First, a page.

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Another crack in the RFS armor

By Jonathan Sweet

I'll admit it. I'm a political junkie.

I was tracking the results of the Iowa caucuses all night Monday. I'm sure I'll be checking my phone constantly Tuesday night while I'm down at the Miami show to see the New Hampshire results.

But even if you're not that interested in the race, one of the results out of Iowa should matter to you. And that's Ted Cruz's win on the Republican side. He fits the profile of a lot of past winners on the Republican side in Iowa -- conservative, appeals to evangelicals, etc. But there is one big difference: Cruz came out against ethanol subsidies.

That's something that once spelled certain electoral doom in the nation's first caucuses. Ethanol has often been called the "third rail" of Iowa politics -- touch it and you die. The so-called "ethanol pledge" was something every candidate who hoped to win in Iowa would make, promising to continue supporting those subsidies and the Renewable Fuel Standard.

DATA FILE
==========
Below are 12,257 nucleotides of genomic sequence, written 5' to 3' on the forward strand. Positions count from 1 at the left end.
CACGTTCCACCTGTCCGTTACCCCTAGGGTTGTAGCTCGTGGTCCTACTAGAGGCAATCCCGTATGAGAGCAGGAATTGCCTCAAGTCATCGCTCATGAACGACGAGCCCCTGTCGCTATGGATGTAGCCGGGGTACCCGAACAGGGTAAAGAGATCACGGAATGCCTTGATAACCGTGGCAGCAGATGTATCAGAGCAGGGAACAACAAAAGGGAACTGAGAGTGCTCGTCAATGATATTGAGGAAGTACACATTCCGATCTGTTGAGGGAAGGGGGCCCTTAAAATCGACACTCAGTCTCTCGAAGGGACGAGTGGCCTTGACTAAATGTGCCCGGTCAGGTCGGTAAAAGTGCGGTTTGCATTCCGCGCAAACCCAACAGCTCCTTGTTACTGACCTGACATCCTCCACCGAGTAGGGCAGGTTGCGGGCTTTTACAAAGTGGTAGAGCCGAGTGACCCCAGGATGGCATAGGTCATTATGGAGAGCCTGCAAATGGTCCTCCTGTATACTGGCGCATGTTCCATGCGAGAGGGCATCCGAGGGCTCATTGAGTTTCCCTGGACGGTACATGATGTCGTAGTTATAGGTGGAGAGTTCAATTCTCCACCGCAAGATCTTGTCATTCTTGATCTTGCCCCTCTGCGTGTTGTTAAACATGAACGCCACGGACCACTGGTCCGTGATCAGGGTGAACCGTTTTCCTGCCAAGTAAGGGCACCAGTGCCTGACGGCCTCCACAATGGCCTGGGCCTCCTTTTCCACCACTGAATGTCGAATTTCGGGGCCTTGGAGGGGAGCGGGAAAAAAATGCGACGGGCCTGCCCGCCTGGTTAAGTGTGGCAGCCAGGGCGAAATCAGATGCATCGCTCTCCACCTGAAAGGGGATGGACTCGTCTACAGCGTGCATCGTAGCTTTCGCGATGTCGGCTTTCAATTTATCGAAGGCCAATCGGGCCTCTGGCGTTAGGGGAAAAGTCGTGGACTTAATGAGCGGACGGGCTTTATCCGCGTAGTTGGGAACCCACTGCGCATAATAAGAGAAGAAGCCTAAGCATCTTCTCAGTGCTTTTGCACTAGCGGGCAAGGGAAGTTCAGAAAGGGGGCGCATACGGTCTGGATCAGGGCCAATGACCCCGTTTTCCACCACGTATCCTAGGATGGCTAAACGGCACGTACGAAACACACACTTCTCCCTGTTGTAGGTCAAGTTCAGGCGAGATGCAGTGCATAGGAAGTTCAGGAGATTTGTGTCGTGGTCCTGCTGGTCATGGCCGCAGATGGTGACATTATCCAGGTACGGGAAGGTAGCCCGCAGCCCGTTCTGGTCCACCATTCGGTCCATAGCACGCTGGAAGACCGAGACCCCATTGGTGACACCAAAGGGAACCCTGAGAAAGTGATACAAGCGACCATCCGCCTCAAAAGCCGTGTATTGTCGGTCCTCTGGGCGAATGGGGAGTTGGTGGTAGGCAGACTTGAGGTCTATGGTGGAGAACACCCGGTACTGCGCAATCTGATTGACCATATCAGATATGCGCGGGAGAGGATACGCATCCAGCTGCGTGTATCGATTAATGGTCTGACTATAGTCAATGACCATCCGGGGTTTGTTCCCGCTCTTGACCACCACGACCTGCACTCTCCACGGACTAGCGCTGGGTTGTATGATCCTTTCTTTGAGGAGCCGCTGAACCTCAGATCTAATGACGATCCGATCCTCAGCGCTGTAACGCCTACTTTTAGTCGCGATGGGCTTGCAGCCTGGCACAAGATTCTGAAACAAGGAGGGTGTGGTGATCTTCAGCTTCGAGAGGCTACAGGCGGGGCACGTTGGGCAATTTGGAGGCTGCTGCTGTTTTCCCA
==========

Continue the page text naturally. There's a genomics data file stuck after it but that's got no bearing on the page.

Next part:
His opposition to ethanol subsidies even had Iowa's Republican governor, Terry Branstad, calling for Cruz's defeat in the state.

Despite all that, he won, indicating that perhaps ethanol will not be the dominant factor it has been for years in Iowa politics.

The boating industry has a long history of opposing the RFS and the increased use of E15 due to the damage that ethanol can do to marine engines.

Cruz's victory may very well end up helping efforts to repeal or revamp the RFS. After all, the Senate has often been described as 100 people who believe they're going to be president some day -- and for years the message was if you want to be president, don't piss off Iowa.

Congress will once again be considering bills aimed at revamping or repealing the RFS this year. Support seems to be gaining for those efforts -- perhaps even in the home of King Corn.

 

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